Caring For Wooden Spoons


When I moved out on my own for the first time, my mom and both of my grandmothers gave me things from their kitchens. Cast Iron skillets, a rolling pin, and wooden spoons were among them. These are the heirlooms of Southern cooks. I treasured them all from day one, already certain I would pass them down when the time came. But I quickly realized that in order to be able to do that, all of these items needed specific care to maintain them and protect them from every day wear and tear. Today I am going to talk about what I’ve learned about caring for wooden spoons.

There are some common sense things when it comes to your spoons. Avoid putting them in the dishwasher at all costs. To anything made out of wood, the dishwasher is like a watery pit of death.

To take that a step further, you always want to dry your spoons immediately after washing them. Allowing them to air dry would expose them to the water for too long, drying out the wood and causing them to splinter or crack over time.

The thing that I didn’t know about was the need to season your wooden spoons periodically. It’s a really simple process that you only need to do when you notice your spoons starting to look a little dull. For me, when I have been cooking a lot, that’s usually every couple of weeks.

To season your spoons you will need a large ziplock bag, your spoons, and an oil of your choice. Butcher block, coconut oil, and olive oil will all work. Coconut oil will set up of the room temperature is too cool, so keep that in mind. My oil of choice is olive oil for its robust aroma and flavor.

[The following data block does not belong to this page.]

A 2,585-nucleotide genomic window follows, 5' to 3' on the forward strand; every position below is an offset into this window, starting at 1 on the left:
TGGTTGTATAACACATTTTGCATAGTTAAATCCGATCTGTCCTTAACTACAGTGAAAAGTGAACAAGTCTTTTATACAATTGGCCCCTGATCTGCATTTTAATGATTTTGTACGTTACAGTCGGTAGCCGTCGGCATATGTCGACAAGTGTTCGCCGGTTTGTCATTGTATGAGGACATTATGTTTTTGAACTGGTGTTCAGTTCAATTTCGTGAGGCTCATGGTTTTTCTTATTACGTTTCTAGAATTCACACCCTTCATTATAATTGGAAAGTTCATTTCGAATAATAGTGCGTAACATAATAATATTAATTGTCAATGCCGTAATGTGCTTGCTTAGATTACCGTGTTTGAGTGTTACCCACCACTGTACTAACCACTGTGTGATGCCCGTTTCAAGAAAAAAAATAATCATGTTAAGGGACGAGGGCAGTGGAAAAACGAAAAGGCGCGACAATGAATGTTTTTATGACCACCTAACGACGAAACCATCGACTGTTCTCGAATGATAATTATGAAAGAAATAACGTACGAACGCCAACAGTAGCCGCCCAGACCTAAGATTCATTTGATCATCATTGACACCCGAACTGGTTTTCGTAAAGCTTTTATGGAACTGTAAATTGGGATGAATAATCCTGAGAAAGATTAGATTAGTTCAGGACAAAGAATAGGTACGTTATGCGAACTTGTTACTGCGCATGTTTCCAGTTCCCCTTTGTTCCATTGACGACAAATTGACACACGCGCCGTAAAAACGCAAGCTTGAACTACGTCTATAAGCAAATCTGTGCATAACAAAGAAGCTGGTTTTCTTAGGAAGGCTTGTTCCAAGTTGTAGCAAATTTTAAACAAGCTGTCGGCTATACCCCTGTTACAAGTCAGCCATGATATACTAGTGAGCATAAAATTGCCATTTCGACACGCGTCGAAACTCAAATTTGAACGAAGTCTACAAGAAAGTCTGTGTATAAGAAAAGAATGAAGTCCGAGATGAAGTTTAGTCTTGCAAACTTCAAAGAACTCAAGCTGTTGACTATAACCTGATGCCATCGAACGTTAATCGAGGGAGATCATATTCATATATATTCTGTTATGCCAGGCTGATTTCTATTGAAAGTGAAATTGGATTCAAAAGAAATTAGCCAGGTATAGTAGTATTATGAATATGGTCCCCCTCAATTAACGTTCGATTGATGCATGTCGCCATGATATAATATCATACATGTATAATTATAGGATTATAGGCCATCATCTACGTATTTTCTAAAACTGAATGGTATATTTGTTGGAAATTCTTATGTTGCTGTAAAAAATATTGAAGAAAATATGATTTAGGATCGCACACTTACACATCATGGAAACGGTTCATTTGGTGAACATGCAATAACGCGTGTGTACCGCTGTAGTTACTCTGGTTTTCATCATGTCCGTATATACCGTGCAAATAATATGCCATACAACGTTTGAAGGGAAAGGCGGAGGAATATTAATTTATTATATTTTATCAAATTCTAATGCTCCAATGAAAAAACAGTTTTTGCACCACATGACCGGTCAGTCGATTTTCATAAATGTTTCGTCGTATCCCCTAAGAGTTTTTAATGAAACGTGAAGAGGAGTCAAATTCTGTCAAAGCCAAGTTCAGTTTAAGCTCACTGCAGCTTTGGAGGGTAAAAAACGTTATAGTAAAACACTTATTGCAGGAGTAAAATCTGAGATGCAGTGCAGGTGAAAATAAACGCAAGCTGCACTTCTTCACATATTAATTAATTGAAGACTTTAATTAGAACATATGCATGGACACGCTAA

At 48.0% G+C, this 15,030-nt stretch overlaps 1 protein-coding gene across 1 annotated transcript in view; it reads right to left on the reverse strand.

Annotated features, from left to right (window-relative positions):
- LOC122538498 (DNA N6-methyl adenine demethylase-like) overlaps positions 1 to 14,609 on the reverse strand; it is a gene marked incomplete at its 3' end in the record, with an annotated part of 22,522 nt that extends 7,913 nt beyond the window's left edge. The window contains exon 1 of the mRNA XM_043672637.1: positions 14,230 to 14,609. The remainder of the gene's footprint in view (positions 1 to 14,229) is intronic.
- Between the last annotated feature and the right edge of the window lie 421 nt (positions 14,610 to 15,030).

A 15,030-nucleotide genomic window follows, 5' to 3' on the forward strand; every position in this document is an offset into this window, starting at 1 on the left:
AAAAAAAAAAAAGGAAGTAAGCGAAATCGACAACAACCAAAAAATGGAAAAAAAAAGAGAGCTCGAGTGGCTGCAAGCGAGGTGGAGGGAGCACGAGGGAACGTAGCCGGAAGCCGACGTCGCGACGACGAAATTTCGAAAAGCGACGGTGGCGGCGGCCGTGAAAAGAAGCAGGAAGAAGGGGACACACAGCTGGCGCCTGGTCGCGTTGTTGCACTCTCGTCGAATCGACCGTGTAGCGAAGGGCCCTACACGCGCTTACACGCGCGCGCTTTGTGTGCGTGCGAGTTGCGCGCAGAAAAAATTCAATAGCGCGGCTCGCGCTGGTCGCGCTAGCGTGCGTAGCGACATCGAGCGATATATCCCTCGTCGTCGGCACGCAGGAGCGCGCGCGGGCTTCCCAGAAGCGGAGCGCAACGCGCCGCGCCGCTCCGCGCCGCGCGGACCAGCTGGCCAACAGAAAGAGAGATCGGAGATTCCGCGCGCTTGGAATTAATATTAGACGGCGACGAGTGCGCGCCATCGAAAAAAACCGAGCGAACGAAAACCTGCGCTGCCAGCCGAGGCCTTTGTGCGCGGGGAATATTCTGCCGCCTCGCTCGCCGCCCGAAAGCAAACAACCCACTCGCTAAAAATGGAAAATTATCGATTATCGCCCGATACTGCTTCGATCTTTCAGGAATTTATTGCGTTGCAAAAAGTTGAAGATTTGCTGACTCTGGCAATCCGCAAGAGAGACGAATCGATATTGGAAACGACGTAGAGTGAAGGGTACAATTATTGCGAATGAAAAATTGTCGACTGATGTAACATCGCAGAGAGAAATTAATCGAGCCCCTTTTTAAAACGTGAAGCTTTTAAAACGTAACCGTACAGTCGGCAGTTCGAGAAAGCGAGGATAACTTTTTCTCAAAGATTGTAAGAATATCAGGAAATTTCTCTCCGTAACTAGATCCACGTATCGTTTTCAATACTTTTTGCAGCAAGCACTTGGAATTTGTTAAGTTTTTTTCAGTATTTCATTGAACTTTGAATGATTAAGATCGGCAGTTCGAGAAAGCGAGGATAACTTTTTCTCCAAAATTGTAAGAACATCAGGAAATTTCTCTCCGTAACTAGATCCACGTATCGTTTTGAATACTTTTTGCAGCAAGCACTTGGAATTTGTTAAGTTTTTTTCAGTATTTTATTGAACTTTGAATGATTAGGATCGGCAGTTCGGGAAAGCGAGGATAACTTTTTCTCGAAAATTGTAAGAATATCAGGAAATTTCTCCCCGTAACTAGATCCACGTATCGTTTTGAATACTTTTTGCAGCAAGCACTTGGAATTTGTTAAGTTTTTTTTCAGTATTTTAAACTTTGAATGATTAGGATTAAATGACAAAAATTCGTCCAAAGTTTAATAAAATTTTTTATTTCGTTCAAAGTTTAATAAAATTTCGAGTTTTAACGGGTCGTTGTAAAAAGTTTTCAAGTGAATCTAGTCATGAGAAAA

Start by making sure that there are no rough spots on the edges of your spoon. If there are, you’ll want to lightly sand the patches until spoon. Next, place your spoons into your bag and drizzle them with oil. Close the bag and rub the oil into the spoons, making sure there is some excess for the spoons to soak in.

You’ll want to leave your spoons for at least a couple of hours, but overnight is best. I typically put them in a bag before bed and take them out around lunch the next day. Be sure to place the bag on a plate to avoid oil leaking all over your countertops.

Once you’re ready to remove them from the bag, you’ll just need a couple of paper towels to wipe off the excess oil. Voila! Your spoons are perfectly seasoned and protected.




Daughter. Sister. Yogini. Proud parent of plant babies. Crafter. Photographer. Lover of dancing and singing loudly. Avid reader. Daydreamer. Southern cook.

Leave a Reply

Fill in your details below or click an icon to log in: Logo

You are commenting using your account. Log Out /  Change )

Google+ photo

You are commenting using your Google+ account. Log Out /  Change )

Twitter picture

You are commenting using your Twitter account. Log Out /  Change )

Facebook photo

You are commenting using your Facebook account. Log Out /  Change )


Connecting to %s